PALB2-associated hereditary cancer
What Does It Mean to Test Positive for a PALB2 Mutation?
Mutations in PALB2 are associated with an increased risk to develop breast and pancreatic cancer. However, it is important to understand that the risk of cancer is not 100%, which means that not everybody with a PALB2 mutation will develop cancer.
What Are the Cancer Risks Associated with a PALB2 Mutation?
PALB2 mutations are associated with an increased risk of breast cancer and pancreatic cancer. Women with PALB2 mutations have up to a 33 to 58% lifetime risk of developing breast cancer. For men, the breast cancer risk is eight times greater than the general population's risk of 0.1%, yet it is still rare. Pancreatic cancer is also associated with mutations in PALB2; however, the exact risk of pancreatic cancer for PALB2 mtuation carriers is not yet known.
|Cancer Type||Cancer Risk||Average Age of Onset||General Population Risk|
|Female Breast||33-58%||40 to 49 Years||12.4%|
For women, breast-cancer risks have been shown to vary significantly based on age and family history of breast cancer. Cancer risks may be higher for individuals with a strong family history of breast cancer.
|Age||No Family History||Mother with Early-Onset Breast Cancer||Two or More First-Degree Relatives|
Data adapted from Antoniou AC, et al. (2014)
PALB2 mutations have been reported in patients with other types of cancers, such as ovarian cancer; however, more research is needed to determine the associated cancer types and risks. While screening and management guidelines for female breast cancer and pancreatic cancer exist for those who test positive for a PALB2 mutation, there are currently no screening or management recommendations for other possible cancers.
What Cancer-Screening or Risk-Reducing Options Are Available?
The most important aspect of management of an individual with a PALB2 mutation is increased cancer screening, to allow the earliest possible detection of any tumors. Management guidelines for PALB2 mutation carriers are evolving and are often individualized based on family history.
- Mammography, with consideration of 3D mammogram (tomosynthesis) and breast MRI, is recommended once a year beginning at age 30 or earlier, based on family history.
- Bilateral mastectomy (surgical removal of both breasts) may be considered.
For Men and Women
- Pancreatic cancer screening guidelines are not well-established, and additional research is needed to determine their effectiveness. However, the Cancer of the Pancreas Screening Consortium (CAPS) recommends that PALB2 mutation carriers with a family history of pancreatic cancer in a first-degree relative (e.g., a parent, sibling, or child), consider screening beginning at age 50. Screening may include evaluation of biomarkers, MRI of the abdomen, and endoscopy studies.
What Is the Chance That Family Members of PALB2 Mutation Carriers Have the Same Mutation?
PALB2 mutations are passed down in a family. This means that family members of PALB2 mutation carriers may have the same mutation and may also be at increased risk to develop cancer. For this reason, it is important for PALB2 mutation carriers to discuss genetic test results with family members.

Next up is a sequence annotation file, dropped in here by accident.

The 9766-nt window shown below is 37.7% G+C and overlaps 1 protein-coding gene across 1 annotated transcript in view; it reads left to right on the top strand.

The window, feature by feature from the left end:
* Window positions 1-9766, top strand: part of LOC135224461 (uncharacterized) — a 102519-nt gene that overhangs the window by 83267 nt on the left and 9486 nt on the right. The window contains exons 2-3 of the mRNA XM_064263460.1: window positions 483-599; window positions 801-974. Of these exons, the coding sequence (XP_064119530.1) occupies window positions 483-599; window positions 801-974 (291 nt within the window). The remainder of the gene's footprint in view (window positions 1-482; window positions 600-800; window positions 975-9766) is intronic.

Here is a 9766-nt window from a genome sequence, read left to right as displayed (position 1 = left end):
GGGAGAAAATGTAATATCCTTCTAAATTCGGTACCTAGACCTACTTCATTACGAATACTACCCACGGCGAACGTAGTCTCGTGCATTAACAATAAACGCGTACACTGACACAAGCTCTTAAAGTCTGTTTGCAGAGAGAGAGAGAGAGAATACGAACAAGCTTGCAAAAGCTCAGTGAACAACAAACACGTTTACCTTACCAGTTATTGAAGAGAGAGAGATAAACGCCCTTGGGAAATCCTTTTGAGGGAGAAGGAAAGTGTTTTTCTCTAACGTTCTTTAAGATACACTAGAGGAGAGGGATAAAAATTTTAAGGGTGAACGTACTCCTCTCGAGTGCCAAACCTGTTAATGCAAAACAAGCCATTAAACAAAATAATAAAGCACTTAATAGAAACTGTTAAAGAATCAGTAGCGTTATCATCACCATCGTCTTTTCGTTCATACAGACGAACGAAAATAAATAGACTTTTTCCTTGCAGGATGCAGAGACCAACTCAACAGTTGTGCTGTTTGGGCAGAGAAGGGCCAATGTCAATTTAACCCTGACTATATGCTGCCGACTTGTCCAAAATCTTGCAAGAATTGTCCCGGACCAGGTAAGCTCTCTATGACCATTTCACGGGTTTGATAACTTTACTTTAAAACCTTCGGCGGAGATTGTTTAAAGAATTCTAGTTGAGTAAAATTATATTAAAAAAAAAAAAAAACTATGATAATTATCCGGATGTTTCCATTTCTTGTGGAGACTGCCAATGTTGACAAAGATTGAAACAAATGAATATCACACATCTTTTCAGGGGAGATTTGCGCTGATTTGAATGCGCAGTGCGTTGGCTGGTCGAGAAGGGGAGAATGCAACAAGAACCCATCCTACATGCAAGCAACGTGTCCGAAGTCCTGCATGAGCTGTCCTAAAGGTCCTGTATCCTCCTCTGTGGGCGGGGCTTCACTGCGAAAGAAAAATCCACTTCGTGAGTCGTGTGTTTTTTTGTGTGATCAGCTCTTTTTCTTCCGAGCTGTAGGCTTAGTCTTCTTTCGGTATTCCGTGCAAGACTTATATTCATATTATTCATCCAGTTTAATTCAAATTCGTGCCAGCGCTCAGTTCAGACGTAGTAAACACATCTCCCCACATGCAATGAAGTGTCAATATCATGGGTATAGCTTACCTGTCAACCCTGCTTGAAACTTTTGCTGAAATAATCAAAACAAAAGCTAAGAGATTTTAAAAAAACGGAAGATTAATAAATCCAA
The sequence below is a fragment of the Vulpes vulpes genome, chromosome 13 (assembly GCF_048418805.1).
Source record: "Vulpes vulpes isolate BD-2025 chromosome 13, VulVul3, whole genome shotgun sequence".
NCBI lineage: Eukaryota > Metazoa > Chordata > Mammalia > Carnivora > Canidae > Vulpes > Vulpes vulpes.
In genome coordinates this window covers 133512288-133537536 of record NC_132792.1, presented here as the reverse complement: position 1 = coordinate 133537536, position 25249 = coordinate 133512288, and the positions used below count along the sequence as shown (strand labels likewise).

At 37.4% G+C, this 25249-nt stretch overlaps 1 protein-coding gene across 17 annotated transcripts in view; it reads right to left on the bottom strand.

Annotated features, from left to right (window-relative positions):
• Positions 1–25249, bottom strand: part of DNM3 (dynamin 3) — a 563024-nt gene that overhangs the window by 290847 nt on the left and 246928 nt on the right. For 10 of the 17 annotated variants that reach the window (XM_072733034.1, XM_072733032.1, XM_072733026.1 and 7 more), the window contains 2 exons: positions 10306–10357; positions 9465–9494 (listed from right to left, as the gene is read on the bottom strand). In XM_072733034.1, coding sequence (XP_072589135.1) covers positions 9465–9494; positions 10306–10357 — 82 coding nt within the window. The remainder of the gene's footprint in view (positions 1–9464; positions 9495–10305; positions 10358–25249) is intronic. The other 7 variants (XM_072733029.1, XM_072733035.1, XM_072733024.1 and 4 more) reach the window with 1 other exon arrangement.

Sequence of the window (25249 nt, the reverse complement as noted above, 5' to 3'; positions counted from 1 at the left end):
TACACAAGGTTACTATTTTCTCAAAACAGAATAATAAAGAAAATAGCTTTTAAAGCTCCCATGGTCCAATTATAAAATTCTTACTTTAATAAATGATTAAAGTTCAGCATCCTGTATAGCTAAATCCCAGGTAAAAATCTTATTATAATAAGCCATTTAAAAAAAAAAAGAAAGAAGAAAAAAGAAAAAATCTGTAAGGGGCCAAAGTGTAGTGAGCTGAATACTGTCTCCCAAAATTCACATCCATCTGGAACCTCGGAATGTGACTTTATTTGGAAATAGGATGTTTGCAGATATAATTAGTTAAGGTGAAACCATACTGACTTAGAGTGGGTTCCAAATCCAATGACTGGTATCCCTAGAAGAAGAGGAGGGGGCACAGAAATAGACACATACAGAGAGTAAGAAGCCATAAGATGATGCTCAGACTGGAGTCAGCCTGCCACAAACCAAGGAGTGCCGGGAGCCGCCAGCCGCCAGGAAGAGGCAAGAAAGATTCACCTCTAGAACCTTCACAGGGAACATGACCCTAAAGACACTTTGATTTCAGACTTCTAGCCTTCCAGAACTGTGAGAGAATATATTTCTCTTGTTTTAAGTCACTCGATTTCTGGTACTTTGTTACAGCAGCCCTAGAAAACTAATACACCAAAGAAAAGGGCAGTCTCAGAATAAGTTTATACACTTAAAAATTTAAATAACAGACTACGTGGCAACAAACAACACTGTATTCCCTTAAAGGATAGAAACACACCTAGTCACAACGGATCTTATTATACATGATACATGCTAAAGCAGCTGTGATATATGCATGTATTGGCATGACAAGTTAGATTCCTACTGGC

- Close blood relatives of PALB2 mutation carriers, such as parents, siblings, and children, have a 50% chance of having the same mutation.
- Distant relatives, such as aunts, uncles, grandparents, and cousins, also have a chance of having the same PALB2 mutation.
- A physician or a genetic counselor can help mutation carriers determine whether the mutation was more likely to have been inherited from the maternal or paternal side of the family. In general, the mutation will only be inherited from one side of the family, and it is more likely to be inherited from the side of the family that has a history of pancreatic or breast cancer.
Genetic testing of family members can help determine which family members may have an increased risk for cancer and may benefit from the screening and/or risk-reduction options discussed above. Family members who test negative for a known familial PALB2 mutation likely have the same risk for cancer as the general population and can follow the general population's screening guidelines.
What Else Should PALB2 Mutation Carriers Know?
In rare instances, an individual may inherit two mutations in PALB2, one from each parent. This has the potential to result in a rare condition called Fanconi anemia. Most individuals with Fanconi anemia develop symptoms in childhood and may have both physical and developmental disabilities. For individuals who test positive for PALB2, it may be appropriate to consider carrier screening for PALB2 mutations in a spouse or partner.
Mutation carriers who are interested in options to prevent passing their mutation to future children may wish to consider preimplantation genetic diagnosis (PGD). PGD is a procedure that involves in vitro fertilization (IVF) and can determine if an embryo carries the genetic mutation present in a family. Determining which embryos carry the family mutation may allow a mutation carrier to prevent the condition from being passed to future children. The decision to undergo PGD is personal. Mutation carriers and their family members can talk with a healthcare provider to learn more about their reproductive options.